Do you know how to read the Gettysburg Address?

Tack Cornelius, the speechwriter’s speechwriter (and perennial member of the Speechwriting All-Name Team) reminds us that today is the 147th anniversary of the American speech of speeches, Lincoln’s Gettysburg Address.

To his note to us, Cornelius attaches an excerpt from a William Safire column on the speech; which I in turn excerpt here.

An irreverent aside: All speechwriters stand on the shoulders of orators past. Lincoln’s memorable conclusion was taken from a fine oration by the Rev. Theodore Parker at an 1850 Boston antislavery convention. That social reformer defined the transcendental “idea of freedom” to be “a government of all the people, by all the people, for all the people.”

Lincoln, 13 years later, dropped the “alls” and made the phrase his own. (A little judicious borrowing by presidents from previous orators shall not perish from the earth.) In delivering that final note, the Union’s defender is said to have thrice stressed the noun “people” rather than the prepositions “of,” “by” and “for.” What is to be emphasized is not rhetorical rhythm but the reminder that our government’s legitimacy springs from America’s citizens; the people, not the rulers, are sovereign.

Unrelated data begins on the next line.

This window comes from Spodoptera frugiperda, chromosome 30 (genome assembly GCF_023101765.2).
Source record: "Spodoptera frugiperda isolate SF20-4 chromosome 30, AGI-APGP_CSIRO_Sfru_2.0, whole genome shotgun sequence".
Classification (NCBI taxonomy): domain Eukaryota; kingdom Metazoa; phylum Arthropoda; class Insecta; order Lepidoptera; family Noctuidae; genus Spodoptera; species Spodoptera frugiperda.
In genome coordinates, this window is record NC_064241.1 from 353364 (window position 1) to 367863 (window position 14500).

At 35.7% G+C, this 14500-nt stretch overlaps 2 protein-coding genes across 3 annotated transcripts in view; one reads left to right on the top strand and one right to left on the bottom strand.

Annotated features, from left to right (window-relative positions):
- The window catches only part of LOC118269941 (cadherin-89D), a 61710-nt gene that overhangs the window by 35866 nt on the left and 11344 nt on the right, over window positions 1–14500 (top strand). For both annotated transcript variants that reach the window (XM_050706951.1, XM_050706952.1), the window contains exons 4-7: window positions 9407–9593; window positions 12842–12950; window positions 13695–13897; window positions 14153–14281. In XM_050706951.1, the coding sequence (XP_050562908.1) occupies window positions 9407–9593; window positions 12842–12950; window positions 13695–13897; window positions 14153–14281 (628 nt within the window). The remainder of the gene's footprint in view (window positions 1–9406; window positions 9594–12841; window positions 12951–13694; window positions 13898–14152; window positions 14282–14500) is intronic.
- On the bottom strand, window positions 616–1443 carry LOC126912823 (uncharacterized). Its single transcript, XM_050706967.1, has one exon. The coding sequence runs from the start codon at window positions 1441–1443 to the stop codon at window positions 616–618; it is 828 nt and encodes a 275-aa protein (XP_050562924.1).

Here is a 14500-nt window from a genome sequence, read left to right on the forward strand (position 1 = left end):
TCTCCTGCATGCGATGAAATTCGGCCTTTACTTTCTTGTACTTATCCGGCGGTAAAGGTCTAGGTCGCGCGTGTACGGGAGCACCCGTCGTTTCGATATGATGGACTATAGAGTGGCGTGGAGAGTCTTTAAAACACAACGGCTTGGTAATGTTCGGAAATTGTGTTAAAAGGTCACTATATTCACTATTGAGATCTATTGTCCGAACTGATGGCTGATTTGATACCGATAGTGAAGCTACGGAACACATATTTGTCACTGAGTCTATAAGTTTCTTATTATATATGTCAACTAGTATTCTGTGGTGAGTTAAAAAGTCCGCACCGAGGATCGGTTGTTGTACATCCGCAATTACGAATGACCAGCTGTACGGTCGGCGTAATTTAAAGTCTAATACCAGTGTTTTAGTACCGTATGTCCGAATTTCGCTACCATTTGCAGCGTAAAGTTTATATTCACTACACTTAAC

If you can read that line aloud inside the Lincoln Memorial with a stress on “the people” and without choking, you’re a better man than I.

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